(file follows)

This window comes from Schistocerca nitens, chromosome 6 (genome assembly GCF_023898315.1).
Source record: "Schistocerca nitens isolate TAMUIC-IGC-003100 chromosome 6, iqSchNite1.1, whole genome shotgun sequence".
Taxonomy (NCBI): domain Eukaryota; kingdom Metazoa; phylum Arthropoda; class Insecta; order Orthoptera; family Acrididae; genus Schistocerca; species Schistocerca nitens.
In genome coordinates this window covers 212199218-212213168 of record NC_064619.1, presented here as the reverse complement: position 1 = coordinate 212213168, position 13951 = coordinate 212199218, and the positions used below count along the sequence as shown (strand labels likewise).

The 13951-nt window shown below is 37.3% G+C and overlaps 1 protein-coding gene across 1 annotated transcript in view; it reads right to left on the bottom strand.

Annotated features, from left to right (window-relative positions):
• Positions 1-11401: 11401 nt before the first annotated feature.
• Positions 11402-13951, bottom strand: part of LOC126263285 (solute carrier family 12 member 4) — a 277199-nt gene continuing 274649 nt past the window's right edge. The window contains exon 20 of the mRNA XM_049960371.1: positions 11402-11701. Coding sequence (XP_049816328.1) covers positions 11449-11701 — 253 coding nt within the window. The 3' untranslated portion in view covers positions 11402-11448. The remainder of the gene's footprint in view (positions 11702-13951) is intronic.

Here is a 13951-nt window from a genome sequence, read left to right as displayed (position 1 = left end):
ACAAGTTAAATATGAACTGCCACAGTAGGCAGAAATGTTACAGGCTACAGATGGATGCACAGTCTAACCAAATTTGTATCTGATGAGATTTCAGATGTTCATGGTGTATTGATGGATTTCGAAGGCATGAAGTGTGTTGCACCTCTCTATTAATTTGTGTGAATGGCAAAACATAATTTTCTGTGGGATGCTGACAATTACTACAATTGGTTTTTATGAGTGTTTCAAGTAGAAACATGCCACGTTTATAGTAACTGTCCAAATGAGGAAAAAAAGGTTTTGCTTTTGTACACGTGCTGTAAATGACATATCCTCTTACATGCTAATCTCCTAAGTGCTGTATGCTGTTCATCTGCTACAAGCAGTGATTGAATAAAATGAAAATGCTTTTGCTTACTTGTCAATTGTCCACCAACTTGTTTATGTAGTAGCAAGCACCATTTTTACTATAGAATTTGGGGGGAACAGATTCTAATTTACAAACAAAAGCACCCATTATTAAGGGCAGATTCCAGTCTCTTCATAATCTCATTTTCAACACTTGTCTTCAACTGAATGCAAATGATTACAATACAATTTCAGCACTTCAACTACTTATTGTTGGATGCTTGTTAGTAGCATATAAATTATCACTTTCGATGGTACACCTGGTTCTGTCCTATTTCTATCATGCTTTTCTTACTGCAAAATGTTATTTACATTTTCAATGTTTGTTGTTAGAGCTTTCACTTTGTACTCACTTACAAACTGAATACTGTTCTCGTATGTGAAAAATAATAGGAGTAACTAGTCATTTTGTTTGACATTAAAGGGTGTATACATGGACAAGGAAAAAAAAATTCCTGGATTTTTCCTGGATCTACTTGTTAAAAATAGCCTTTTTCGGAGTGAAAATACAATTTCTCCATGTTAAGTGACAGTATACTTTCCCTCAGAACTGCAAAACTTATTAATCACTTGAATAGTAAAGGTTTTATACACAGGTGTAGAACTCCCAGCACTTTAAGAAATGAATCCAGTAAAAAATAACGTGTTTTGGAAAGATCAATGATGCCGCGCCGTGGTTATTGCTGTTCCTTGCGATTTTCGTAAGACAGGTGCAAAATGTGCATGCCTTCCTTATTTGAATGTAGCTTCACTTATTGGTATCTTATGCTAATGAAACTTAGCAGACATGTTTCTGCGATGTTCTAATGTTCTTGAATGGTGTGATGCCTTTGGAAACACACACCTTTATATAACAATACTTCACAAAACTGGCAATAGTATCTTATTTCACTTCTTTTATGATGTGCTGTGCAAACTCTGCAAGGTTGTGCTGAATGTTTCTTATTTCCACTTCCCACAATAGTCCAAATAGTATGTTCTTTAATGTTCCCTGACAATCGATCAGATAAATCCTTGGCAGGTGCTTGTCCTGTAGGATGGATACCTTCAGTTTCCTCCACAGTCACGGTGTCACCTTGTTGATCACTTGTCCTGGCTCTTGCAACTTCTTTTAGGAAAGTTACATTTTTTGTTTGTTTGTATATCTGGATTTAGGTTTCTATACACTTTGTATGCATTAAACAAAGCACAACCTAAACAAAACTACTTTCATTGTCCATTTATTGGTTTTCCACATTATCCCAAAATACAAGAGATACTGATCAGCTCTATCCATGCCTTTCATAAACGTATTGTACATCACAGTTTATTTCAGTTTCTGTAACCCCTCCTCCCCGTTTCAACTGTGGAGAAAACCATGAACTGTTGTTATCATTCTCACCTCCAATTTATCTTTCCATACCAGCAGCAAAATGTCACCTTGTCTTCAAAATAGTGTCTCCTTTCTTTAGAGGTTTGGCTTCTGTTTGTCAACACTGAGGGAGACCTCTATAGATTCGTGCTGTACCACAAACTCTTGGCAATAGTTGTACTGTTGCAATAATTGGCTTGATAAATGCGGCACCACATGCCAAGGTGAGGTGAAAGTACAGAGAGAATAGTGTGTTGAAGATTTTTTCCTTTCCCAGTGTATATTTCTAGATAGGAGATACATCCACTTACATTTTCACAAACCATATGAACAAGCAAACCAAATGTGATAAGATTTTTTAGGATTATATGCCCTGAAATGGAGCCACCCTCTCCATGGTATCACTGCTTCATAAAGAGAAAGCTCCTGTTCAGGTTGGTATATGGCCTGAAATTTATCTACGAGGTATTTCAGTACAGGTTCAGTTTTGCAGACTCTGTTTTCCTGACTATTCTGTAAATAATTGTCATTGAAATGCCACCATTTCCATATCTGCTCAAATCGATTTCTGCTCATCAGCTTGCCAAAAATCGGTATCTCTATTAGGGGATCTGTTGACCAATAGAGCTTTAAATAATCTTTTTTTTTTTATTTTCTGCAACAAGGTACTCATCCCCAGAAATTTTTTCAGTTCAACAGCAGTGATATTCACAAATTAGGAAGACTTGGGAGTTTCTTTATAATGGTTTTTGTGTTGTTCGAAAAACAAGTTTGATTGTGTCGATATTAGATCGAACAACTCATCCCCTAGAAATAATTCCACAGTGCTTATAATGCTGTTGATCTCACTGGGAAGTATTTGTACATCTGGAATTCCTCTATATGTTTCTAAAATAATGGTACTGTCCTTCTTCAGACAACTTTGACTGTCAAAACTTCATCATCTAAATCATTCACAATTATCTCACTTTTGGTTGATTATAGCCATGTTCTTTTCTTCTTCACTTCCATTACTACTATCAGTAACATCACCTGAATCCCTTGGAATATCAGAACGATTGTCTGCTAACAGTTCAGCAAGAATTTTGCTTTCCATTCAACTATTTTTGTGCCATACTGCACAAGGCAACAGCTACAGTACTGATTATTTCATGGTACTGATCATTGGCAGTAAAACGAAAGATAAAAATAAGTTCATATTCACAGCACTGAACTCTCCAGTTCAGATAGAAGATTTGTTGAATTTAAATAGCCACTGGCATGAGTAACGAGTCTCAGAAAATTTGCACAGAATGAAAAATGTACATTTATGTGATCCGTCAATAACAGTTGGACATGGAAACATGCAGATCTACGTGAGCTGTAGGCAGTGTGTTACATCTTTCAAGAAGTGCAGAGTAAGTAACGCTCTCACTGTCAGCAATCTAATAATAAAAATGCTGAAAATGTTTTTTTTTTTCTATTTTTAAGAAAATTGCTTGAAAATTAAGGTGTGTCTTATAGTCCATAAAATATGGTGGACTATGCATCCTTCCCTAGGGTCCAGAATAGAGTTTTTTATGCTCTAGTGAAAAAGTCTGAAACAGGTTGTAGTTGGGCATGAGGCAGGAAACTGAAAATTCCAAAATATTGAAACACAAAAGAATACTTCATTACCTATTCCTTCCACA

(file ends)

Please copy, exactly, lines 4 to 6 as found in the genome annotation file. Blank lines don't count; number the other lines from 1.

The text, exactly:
In genome coordinates this window covers 212199218-212213168 of record NC_064619.1, presented here as the reverse complement: position 1 = coordinate 212213168, position 13951 = coordinate 212199218, and the positions used below count along the sequence as shown (strand labels likewise).

The 13951-nt window shown below is 37.3% G+C and overlaps 1 protein-coding gene across 1 annotated transcript in view; it reads right to left on the bottom strand.

Annotated features, from left to right (window-relative positions):